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York BOWEN (1884-1961)
Clarinet sonata in F minor, op. 109 (1943) [15:31]
Rhapsody trio, op. 80 (1924-25) [13:32]
Piano trio movement in D minor (c. 1900) [11:06]
Phantasy quintet, for bass clarinet and string quartet in D minor, op. 93 (c. 1933) [14:11]
Piano trio in E minor, op. 118 (1946) [24:07]
Robert Plane (clarinets)
Gould Piano Trio: Lucy Gould (violin) Alice Neary (cello) Benjamin Frith (piano)
Mia Cooper (violin: quintet)
David Adams (viola: quintet)
rec. Champs Hill Music Room, West Sussex; 11 January 2013 (quintet), 29 April 2013 (sonata), 30 April and 1 May 2013 (trios)
CHANDOS CHAN10805 [78:29]

York Bowen is a composer whose time has come, it seems. His cause has been taken up in the last decade by Hyperion, Dutton, and Chandos in particular, and devotees of well-written, Romantic music are the better for it.
When this appeared on the Chandos new download releases for January (February for the CD), my main interest was the three piano trios. Spanning almost fifty years, they provide a summary of Bowen’s development - some might say lack of it - as a composer. He remained a romantic throughout the great changes in music occurring around him.
The unfinished early Trio movement is both a juvenile work in its stylistic borrowings from the masters - and salon music for that matter - but also remarkably accomplished for a teenager, if the estimated date of composition is correct.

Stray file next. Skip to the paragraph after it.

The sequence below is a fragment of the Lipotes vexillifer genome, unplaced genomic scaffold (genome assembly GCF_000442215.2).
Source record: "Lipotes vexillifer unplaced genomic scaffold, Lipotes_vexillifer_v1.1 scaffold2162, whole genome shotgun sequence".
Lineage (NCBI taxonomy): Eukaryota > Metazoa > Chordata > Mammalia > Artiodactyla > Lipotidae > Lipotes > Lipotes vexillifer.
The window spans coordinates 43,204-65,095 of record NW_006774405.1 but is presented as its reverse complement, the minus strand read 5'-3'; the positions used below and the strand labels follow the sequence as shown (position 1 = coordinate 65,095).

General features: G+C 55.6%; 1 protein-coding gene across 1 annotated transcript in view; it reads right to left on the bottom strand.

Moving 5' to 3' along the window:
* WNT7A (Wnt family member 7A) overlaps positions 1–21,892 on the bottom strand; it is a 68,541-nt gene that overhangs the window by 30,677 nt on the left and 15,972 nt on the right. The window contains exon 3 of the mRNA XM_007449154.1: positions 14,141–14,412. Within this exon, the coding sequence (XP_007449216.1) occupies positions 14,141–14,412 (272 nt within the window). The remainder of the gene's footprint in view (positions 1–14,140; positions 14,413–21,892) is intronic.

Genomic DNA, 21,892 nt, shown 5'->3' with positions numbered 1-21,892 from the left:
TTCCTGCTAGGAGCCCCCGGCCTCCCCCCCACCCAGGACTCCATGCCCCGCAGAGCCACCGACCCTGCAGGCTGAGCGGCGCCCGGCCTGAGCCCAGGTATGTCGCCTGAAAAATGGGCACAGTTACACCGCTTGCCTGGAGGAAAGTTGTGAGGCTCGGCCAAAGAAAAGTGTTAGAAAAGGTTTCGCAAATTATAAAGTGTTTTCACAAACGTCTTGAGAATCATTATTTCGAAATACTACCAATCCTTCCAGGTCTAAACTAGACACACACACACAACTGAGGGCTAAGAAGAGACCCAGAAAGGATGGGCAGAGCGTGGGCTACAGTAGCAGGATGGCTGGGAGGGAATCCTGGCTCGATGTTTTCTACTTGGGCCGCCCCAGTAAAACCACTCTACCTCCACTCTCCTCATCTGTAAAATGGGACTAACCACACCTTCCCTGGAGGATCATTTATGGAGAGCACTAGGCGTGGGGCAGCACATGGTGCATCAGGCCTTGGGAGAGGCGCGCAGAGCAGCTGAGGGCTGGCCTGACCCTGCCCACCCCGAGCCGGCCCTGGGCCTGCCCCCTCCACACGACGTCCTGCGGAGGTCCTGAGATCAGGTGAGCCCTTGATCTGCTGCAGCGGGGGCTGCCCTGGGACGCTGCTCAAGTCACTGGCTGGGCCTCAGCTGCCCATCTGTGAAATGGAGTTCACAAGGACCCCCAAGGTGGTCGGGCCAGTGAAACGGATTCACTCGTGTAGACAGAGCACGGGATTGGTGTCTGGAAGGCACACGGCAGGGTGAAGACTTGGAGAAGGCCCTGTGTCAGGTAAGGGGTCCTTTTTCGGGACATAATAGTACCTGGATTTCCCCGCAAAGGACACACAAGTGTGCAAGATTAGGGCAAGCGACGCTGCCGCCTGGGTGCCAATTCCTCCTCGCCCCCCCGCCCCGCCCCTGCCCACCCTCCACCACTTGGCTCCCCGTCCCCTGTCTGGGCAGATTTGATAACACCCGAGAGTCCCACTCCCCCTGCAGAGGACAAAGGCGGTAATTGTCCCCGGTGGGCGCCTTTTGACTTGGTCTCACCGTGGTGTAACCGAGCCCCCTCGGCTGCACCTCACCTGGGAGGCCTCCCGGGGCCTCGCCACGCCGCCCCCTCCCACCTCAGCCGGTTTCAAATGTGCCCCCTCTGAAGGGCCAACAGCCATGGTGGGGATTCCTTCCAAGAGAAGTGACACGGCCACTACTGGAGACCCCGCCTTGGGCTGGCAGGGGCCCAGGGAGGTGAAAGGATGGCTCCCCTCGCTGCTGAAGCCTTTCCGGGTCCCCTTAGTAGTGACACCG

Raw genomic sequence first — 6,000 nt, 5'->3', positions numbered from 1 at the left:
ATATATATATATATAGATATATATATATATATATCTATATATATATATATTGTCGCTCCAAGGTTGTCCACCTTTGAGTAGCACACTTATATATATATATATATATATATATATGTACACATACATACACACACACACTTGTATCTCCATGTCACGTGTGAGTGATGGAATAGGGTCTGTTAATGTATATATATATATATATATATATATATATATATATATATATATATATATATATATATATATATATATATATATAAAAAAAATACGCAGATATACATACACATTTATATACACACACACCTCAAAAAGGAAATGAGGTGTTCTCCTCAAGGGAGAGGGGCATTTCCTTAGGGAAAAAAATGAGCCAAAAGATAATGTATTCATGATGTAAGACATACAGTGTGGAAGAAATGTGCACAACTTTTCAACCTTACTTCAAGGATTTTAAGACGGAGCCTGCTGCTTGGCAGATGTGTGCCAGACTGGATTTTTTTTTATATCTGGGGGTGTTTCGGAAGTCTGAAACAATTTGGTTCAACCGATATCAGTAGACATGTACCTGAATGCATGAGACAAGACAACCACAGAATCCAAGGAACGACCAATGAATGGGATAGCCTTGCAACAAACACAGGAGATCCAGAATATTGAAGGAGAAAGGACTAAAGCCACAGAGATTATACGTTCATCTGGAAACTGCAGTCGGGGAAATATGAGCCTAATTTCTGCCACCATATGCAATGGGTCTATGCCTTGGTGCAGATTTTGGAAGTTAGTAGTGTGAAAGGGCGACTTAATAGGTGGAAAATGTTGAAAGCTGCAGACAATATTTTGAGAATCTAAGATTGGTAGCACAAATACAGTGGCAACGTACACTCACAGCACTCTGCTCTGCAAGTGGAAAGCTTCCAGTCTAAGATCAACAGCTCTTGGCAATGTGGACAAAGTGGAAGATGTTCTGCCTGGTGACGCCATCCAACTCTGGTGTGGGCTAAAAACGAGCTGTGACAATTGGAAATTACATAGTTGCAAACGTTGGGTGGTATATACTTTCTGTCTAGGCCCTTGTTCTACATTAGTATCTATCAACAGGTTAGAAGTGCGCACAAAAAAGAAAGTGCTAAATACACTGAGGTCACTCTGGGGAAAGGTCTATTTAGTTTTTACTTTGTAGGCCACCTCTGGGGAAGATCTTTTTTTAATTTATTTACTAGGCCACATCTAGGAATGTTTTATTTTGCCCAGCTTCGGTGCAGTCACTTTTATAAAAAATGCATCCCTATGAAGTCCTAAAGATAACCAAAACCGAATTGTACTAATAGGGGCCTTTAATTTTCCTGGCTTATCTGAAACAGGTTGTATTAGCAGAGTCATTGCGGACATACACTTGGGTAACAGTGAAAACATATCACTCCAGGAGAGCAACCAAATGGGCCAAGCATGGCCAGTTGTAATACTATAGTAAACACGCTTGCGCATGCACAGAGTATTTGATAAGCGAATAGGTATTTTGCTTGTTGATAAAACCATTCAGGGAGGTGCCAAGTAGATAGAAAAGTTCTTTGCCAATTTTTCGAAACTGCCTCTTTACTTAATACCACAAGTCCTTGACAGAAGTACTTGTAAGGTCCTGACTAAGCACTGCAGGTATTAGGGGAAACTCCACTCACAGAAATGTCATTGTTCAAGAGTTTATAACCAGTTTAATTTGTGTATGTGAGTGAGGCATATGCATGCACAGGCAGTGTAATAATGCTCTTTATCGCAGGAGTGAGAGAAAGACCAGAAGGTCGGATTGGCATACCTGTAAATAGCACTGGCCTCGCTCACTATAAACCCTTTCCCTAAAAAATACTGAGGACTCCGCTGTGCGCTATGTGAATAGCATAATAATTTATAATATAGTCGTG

The two mature trios have been recorded before by the Endymion Ensemble on Dutton (see review) along with the horn quintet, described as a masterpiece by Michael Cookson. I haven’t heard this CD, so can’t compare performances. I suspect they are equally excellent, given the track record of both groups. The single movement Rhapsody trio is darkly lyrical and much more intense and passionate than its title might imply. It is my pick of the three. The later three movement Piano Trio is much more virtuosic in its demands on the players, especially the tarantella finale. In doing so, some of the lyricism of the earlier work is exchanged for drama and excitement. I imagine the performers got a real kick out of playing it.
I don’t tend to listen to much chamber music with wind instruments, but I have to acknowledge how enjoyable the two clarinet works presented here are. The Sonata is unusual in that it has no slow movement. The opening allegro is in the best traditions of the English pastoral school, and I don’t use that term pejoratively, as some have. The scherzando that follows is sparkling and almost jazzy, while the finale contains the most dramatic moments.
The entry of the bass clarinet in the Quintet over hushed strings is quite magical - it may not be Rhapsody in Blue, but in its quiet, understated and genteel way, it makes a similar impression. The work is in a single movement, with wide ranging tempos and moods; much to my surprise, I came to the conclusion that this is the best work presented here. The Phantasy title immediately conjures up the Cobbett competitions, but this was not an entry in any of them.
I knew of Robert Plane from his recording of the glorious Finzi clarinet concerto on Naxos, and he plays beautifully in the two works here. The Gould Trio are a deserved well-respected ensemble who have recorded with a number of labels, and everything I have heard has been excellent.
All in all, this is an excellent collection of Bowen’s chamber works; the two clarinet works really surprised me and makes me keen to hear more.
David Barker 
Some thoughts on York Bowen by John Lindsay